Album art helped define the arrival of new music during its heyday, which ran roughly from the later 60s to the 80s when vinyl albums ruled music sales worldwide. While smaller formats such as cassettes, CDs and later streaming imposed size and format limitations on artwork since then, the contributions of visual artists to herald the arrival of new music is still fondly remembered by many.
One of the most prolific groups of artists worked under the name Hipgnosis. The main partners behind Hipgnosis were Peter Christopherson, Aubrey Powell and Storm Thorgerson. Freelance designers Richard Evans, George Hardie and Richard Manning were also associated with the group. Based in London, the group created cover art for dozens of artists over the years and had the honor creating some of the most memorable album covers of all time.
Consider, for instance the iconic cover of Led Zeppelin's 1969 debut album. The image of the Hindenburg ablaze was a play on the group's choice of a name. It is likely George Hardie's most famous work, although he was also the artist behind the perhaps equally iconic Pink Floyd's Dark Side Of The Moon and Wish You Were Here album covers.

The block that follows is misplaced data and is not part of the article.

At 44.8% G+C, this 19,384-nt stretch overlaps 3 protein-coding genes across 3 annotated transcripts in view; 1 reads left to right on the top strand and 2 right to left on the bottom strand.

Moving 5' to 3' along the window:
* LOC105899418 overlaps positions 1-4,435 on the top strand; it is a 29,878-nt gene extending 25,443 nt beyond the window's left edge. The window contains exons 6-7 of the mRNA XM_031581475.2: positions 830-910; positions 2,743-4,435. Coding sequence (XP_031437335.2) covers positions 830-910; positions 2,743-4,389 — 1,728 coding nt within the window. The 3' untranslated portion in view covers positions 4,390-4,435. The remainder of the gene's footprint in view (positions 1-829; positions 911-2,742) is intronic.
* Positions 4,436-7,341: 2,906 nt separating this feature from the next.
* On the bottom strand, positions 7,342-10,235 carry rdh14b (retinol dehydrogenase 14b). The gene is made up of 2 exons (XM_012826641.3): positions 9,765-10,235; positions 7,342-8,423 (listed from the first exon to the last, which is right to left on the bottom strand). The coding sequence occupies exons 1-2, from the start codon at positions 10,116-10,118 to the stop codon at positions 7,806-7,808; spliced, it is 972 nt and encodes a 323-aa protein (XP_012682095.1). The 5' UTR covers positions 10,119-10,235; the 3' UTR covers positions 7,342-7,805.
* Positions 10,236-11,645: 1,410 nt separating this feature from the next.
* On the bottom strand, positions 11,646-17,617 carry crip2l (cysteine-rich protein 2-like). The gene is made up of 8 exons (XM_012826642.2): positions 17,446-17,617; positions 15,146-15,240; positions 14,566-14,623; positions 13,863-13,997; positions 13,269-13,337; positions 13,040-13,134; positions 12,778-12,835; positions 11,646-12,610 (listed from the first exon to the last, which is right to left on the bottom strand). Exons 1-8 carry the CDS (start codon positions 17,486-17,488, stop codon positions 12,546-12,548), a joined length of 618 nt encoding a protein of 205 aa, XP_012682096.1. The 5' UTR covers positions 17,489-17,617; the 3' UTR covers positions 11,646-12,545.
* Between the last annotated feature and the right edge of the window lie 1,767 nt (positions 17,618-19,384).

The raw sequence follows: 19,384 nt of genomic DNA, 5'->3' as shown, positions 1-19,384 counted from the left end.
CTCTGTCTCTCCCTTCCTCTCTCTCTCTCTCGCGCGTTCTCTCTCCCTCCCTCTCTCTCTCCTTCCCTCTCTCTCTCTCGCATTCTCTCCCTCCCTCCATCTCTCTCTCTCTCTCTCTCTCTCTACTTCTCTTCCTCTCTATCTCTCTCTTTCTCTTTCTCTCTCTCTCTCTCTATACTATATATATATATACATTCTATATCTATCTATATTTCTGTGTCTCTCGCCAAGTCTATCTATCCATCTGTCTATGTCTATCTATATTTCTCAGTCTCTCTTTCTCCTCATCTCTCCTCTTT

Amongst many other well-known covers created by Hipgnosis partners and associated artists are those for AC/DC Dirty Deeds Done Dirt Cheap, Bad Company Straight Shooter and Desolation Angels, Def Leppard High 'n' Dry, Led Zeppelin CODA, Houses Of The Holy, Presence and In Through The Out Door, Paul McCartney and Wings Venus and Mars and Wings At The Speed Of Sound, ELO II, Scorpions Animal Magnetism and Lovedrive, Styx Pieces Of Eight, Sweet Desolation Boulevard, The Alan Parsons Project Pyramid, Peter Gabriel III (Melt), and Yes Tormato.
While not gone completely, album art as a feature of music releases has been relegated to very small formats today, making the period of 1965-1980 the "golden age" of this art form.
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